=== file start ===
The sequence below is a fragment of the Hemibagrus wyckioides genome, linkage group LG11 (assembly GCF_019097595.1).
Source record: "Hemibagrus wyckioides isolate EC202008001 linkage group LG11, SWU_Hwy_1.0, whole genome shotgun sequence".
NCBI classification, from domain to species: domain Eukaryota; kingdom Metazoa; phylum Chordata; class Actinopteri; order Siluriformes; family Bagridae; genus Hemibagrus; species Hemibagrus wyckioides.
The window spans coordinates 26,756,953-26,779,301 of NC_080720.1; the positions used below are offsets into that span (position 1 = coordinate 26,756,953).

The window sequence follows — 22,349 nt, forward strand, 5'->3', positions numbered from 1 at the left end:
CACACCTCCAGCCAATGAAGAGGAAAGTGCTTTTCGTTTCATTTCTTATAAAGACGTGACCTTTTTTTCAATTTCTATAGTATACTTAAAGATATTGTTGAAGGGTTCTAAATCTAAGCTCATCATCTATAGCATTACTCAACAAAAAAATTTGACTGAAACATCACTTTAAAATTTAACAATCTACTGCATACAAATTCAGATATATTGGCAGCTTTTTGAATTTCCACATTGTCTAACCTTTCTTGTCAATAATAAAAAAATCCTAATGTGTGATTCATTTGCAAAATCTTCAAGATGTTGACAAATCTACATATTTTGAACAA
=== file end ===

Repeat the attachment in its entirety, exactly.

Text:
The sequence below is a fragment of the Hemibagrus wyckioides genome, linkage group LG11 (assembly GCF_019097595.1).
Source record: "Hemibagrus wyckioides isolate EC202008001 linkage group LG11, SWU_Hwy_1.0, whole genome shotgun sequence".
NCBI classification, from domain to species: domain Eukaryota; kingdom Metazoa; phylum Chordata; class Actinopteri; order Siluriformes; family Bagridae; genus Hemibagrus; species Hemibagrus wyckioides.
The window spans coordinates 26,756,953-26,779,301 of NC_080720.1; the positions used below are offsets into that span (position 1 = coordinate 26,756,953).

The window sequence follows — 22,349 nt, forward strand, 5'->3', positions numbered from 1 at the left end:
CACACCTCCAGCCAATGAAGAGGAAAGTGCTTTTCGTTTCATTTCTTATAAAGACGTGACCTTTTTTTCAATTTCTATAGTATACTTAAAGATATTGTTGAAGGGTTCTAAATCTAAGCTCATCATCTATAGCATTACTCAACAAAAAAATTTGACTGAAACATCACTTTAAAATTTAACAATCTACTGCATACAAATTCAGATATATTGGCAGCTTTTTGAATTTCCACATTGTCTAACCTTTCTTGTCAATAATAAAAAAATCCTAATGTGTGATTCATTTGCAAAATCTTCAAGATGTTGACAAATCTACATATTTTGAACAA